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O28 ‘Is less good?’: experiences on dual-drug antiretroviral treatment (ART) regimens among people living with HIV (PLWH) (the PEDAL Study)
  1. Diego Garcia Rodriguez1,
  2. Caroline Ackley1,
  3. David Fray2,
  4. Amanda Clarke1,3,
  5. Giovanni Villa1,3
  1. 1Brighton And Sussex Medical School, Falmer, Brighton, UK
  2. 2The Sussex Beacon, Brighton, UK
  3. 3University Hospitals Sussex NHS Foundation Trust, Brighton, UK


Introduction The PEDAL Study is a qualitative study exploring patients’ experiences and perceptions on the safety, effectiveness, and tolerability of two-drug (2DR) and triple-drug regimens (3DR), particularly targeting the 2DR dolutegravir/lamivudine.

Methods A purposive sample of 118 adults on ART (see Table) participated in online and in-person cultural domain analysis sessions whereby participants were interviewed and shared positive and negative aspects regarding their treatments. Thematic analysis was used to analyse the data.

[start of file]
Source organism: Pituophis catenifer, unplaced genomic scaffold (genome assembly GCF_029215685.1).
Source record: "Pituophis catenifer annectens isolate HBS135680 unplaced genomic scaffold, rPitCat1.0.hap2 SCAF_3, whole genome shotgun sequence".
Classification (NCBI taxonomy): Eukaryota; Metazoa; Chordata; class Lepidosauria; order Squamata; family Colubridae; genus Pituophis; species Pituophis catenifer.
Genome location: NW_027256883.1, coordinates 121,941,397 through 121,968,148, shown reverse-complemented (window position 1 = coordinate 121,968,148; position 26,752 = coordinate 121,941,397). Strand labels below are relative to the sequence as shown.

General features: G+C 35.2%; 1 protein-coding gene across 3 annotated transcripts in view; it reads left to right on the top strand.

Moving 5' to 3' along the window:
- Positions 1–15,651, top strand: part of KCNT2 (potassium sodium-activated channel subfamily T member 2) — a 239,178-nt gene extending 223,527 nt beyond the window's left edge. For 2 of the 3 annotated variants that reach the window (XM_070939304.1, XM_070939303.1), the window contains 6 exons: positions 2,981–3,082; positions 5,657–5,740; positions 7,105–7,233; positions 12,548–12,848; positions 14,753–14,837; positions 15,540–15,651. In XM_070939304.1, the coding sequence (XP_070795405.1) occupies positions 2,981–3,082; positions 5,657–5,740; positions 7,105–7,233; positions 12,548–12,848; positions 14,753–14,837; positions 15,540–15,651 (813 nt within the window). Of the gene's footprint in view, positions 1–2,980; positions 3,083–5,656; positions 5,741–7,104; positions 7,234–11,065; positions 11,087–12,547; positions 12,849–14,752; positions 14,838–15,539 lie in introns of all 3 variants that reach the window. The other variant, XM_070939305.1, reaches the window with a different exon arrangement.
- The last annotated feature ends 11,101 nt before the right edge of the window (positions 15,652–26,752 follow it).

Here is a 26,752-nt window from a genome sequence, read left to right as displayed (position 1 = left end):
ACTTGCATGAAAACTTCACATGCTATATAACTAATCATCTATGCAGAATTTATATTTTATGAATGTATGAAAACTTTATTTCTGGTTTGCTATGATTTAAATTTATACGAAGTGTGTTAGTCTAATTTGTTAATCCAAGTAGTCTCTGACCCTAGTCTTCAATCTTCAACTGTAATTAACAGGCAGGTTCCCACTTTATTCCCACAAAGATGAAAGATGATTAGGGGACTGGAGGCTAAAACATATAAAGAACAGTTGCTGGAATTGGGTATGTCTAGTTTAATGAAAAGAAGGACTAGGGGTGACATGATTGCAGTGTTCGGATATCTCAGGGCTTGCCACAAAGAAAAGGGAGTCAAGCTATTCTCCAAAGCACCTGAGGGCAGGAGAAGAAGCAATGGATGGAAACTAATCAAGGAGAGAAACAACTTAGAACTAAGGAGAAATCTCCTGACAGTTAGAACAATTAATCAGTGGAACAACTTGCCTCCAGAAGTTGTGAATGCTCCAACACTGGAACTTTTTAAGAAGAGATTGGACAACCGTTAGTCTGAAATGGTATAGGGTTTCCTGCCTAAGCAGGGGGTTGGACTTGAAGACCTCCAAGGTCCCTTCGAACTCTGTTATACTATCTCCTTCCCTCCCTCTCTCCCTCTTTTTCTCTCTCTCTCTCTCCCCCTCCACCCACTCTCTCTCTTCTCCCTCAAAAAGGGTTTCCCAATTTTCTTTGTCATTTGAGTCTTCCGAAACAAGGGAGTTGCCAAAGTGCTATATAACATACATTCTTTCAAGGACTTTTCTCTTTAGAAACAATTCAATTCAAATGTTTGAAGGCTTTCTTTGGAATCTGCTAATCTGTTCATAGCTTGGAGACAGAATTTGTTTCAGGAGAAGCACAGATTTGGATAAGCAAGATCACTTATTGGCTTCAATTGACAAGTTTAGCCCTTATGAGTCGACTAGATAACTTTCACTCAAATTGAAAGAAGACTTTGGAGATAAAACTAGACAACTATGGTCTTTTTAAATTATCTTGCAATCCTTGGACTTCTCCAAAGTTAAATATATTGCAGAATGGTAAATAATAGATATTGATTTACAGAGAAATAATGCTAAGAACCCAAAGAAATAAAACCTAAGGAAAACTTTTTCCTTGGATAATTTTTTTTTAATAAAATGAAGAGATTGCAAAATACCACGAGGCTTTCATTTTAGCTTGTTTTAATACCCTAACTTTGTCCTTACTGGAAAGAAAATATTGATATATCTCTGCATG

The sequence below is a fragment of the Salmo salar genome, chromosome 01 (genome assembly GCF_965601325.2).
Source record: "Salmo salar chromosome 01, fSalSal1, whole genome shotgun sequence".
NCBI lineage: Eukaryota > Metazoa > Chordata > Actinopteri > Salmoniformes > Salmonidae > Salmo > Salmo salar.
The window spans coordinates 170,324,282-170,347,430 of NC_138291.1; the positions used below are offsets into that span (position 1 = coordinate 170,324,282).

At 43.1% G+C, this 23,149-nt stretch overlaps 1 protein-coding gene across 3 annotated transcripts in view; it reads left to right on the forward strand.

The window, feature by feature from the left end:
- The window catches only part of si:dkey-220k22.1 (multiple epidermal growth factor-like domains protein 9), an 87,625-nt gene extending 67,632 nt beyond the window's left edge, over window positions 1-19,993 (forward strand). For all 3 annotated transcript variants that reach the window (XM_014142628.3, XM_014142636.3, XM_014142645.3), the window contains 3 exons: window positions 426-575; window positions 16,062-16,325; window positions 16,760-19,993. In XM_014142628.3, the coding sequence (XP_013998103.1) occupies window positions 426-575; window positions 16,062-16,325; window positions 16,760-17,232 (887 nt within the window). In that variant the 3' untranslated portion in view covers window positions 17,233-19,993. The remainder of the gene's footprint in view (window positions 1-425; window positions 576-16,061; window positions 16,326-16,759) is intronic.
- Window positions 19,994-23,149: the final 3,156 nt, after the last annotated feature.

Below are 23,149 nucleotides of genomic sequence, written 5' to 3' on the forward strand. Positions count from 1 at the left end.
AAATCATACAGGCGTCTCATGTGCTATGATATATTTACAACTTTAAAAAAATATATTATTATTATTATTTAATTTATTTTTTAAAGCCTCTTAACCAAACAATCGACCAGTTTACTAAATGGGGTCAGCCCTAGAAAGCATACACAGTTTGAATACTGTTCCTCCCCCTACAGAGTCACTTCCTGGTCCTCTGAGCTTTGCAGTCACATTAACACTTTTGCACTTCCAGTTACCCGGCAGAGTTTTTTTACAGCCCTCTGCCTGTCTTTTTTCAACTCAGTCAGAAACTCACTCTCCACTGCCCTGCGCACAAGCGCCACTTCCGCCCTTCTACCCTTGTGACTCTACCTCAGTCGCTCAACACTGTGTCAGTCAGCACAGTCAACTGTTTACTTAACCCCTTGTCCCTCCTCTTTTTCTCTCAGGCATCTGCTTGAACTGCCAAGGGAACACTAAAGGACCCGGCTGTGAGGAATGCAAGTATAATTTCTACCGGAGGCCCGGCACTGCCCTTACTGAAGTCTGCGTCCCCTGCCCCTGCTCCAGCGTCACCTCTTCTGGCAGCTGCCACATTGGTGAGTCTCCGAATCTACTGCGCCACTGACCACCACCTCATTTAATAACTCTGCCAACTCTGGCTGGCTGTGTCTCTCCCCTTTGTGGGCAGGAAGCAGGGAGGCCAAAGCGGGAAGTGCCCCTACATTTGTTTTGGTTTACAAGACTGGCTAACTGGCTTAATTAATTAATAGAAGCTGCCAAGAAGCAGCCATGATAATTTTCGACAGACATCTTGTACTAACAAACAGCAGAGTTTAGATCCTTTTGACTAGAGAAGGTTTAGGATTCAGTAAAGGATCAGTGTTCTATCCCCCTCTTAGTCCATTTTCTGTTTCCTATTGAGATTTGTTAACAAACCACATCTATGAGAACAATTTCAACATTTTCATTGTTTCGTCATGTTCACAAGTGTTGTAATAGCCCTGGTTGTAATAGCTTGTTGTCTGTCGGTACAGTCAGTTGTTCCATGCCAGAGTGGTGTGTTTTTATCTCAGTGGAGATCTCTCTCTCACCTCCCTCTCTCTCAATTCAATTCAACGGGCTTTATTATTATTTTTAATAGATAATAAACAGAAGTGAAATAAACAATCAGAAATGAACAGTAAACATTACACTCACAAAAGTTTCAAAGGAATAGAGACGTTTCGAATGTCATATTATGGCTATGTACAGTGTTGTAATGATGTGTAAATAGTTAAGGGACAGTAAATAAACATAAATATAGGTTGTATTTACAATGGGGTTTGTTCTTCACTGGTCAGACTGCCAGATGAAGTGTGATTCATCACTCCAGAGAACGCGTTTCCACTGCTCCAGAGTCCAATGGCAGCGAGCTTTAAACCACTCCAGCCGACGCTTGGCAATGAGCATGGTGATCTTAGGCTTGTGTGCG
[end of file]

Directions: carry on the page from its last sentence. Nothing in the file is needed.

Results Emerging themes include:

• Safety: maintaining a low viral level, the absence of drug-drug interactions, and the existence of research on treatment efficacy. Some felt unsafe taking generic instead of branded drugs.

• Tolerability of ART: physical aspects of the tablets (size, colour), food restrictions, and side effects.

• Effectiveness: relating to HIV remaining ‘untransmittable’ and participants’ general wellbeing. Treatments were considered ineffective in the presence of side effects or of a detectable virus.

Many participants were unaware of the number of the ART components, possibly suggesting that their priority was to reduce the number of tablets taken each day. Benefits participants on dolutegravir/lamivudine stated included less side effects, lower toxicity, reduced organ impact, and research demonstrating safety and effectiveness. Participants on 3DRs expressed concerns regarding switching to 2DRs due to fears around effectiveness and safety.

Discussion PLWH perceive ART safety, tolerability, and effectiveness as their priority in ensuring their wellbeing. Although benefits and concerns of 2DRs were discussed, patients were often unaware of exactly how many components were in their regimens. Accessible resources could improve knowledge and approval of 2DRs.

Abstract O28 Table 1

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